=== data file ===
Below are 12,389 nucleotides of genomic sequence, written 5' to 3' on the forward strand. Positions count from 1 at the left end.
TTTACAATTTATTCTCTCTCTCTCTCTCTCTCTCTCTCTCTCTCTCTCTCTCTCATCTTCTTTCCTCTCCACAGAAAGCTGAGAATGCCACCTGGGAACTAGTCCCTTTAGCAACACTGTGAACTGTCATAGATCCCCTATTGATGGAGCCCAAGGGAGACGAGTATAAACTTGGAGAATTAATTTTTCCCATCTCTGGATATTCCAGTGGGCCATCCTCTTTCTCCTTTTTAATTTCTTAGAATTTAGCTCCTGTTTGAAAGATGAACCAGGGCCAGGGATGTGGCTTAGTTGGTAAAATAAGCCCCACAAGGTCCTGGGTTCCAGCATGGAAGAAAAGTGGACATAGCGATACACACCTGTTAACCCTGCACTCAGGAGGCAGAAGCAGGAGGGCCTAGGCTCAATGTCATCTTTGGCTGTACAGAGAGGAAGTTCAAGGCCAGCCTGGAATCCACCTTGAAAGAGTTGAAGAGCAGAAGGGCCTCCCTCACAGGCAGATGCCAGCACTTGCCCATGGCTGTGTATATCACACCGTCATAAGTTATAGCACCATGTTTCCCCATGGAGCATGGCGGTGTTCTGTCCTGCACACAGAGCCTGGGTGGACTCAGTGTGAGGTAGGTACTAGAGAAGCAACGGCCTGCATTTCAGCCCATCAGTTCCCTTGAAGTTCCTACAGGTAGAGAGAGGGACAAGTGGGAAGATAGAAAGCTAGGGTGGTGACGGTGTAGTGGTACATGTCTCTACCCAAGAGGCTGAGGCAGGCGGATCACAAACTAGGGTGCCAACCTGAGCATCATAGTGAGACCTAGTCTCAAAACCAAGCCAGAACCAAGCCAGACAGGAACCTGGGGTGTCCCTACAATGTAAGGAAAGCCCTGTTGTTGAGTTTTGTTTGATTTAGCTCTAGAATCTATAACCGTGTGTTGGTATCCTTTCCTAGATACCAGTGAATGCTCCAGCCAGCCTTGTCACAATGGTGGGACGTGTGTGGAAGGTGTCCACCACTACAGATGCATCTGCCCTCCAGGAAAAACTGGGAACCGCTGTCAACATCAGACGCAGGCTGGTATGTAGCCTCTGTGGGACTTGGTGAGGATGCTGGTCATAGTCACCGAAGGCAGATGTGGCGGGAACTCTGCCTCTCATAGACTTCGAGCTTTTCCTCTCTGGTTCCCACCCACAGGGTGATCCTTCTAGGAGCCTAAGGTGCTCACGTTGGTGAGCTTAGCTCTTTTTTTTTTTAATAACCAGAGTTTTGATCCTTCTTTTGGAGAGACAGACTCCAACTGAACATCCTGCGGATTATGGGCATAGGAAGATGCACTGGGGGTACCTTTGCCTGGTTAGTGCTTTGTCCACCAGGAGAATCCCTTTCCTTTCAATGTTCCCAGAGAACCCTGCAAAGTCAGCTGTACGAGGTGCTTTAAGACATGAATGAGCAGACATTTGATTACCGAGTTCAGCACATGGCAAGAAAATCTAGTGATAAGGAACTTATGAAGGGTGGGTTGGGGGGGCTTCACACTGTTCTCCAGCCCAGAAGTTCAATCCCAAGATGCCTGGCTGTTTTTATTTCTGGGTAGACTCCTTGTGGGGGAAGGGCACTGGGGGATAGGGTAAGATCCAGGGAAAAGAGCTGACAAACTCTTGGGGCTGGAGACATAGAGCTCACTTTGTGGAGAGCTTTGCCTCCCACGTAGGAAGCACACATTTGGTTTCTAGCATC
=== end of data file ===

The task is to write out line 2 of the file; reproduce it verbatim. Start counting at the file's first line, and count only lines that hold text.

TTTACAATTTATTCTCTCTCTCTCTCTCTCTCTCTCTCTCTCTCTCTCTCTCTCATCTTCTTTCCTCTCCACAGAAAGCTGAGAATGCCACCTGGGAACTAGTCCCTTTAGCAACACTGTGAACTGTCATAGATCCCCTATTGATGGAGCCCAAGGGAGACGAGTATAAACTTGGAGAATTAATTTTTCCCATCTCTGGATATTCCAGTGGGCCATCCTCTTTCTCCTTTTTAATTTCTTAGAATTTAGCTCCTGTTTGAAAGATGAACCAGGGCCAGGGATGTGGCTTAGTTGGTAAAATAAGCCCCACAAGGTCCTGGGTTCCAGCATGGAAGAAAAGTGGACATAGCGATACACACCTGTTAACCCTGCACTCAGGAGGCAGAAGCAGGAGGGCCTAGGCTCAATGTCATCTTTGGCTGTACAGAGAGGAAGTTCAAGGCCAGCCTGGAATCCACCTTGAAAGAGTTGAAGAGCAGAAGGGCCTCCCTCACAGGCAGATGCCAGCACTTGCCCATGGCTGTGTATATCACACCGTCATAAGTTATAGCACCATGTTTCCCCATGGAGCATGGCGGTGTTCTGTCCTGCACACAGAGCCTGGGTGGACTCAGTGTGAGGTAGGTACTAGAGAAGCAACGGCCTGCATTTCAGCCCATCAGTTCCCTTGAAGTTCCTACAGGTAGAGAGAGGGACAAGTGGGAAGATAGAAAGCTAGGGTGGTGACGGTGTAGTGGTACATGTCTCTACCCAAGAGGCTGAGGCAGGCGGATCACAAACTAGGGTGCCAACCTGAGCATCATAGTGAGACCTAGTCTCAAAACCAAGCCAGAACCAAGCCAGACAGGAACCTGGGGTGTCCCTACAATGTAAGGAAAGCCCTGTTGTTGAGTTTTGTTTGATTTAGCTCTAGAATCTATAACCGTGTGTTGGTATCCTTTCCTAGATACCAGTGAATGCTCCAGCCAGCCTTGTCACAATGGTGGGACGTGTGTGGAAGGTGTCCACCACTACAGATGCATCTGCCCTCCAGGAAAAACTGGGAACCGCTGTCAACATCAGACGCAGGCTGGTATGTAGCCTCTGTGGGACTTGGTGAGGATGCTGGTCATAGTCACCGAAGGCAGATGTGGCGGGAACTCTGCCTCTCATAGACTTCGAGCTTTTCCTCTCTGGTTCCCACCCACAGGGTGATCCTTCTAGGAGCCTAAGGTGCTCACGTTGGTGAGCTTAGCTCTTTTTTTTTTTAATAACCAGAGTTTTGATCCTTCTTTTGGAGAGACAGACTCCAACTGAACATCCTGCGGATTATGGGCATAGGAAGATGCACTGGGGGTACCTTTGCCTGGTTAGTGCTTTGTCCACCAGGAGAATCCCTTTCCTTTCAATGTTCCCAGAGAACCCTGCAAAGTCAGCTGTACGAGGTGCTTTAAGACATGAATGAGCAGACATTTGATTACCGAGTTCAGCACATGGCAAGAAAATCTAGTGATAAGGAACTTATGAAGGGTGGGTTGGGGGGGCTTCACACTGTTCTCCAGCCCAGAAGTTCAATCCCAAGATGCCTGGCTGTTTTTATTTCTGGGTAGACTCCTTGTGGGGGAAGGGCACTGGGGGATAGGGTAAGATCCAGGGAAAAGAGCTGACAAACTCTTGGGGCTGGAGACATAGAGCTCACTTTGTGGAGAGCTTTGCCTCCCACGTAGGAAGCACACATTTGGTTTCTAGCATC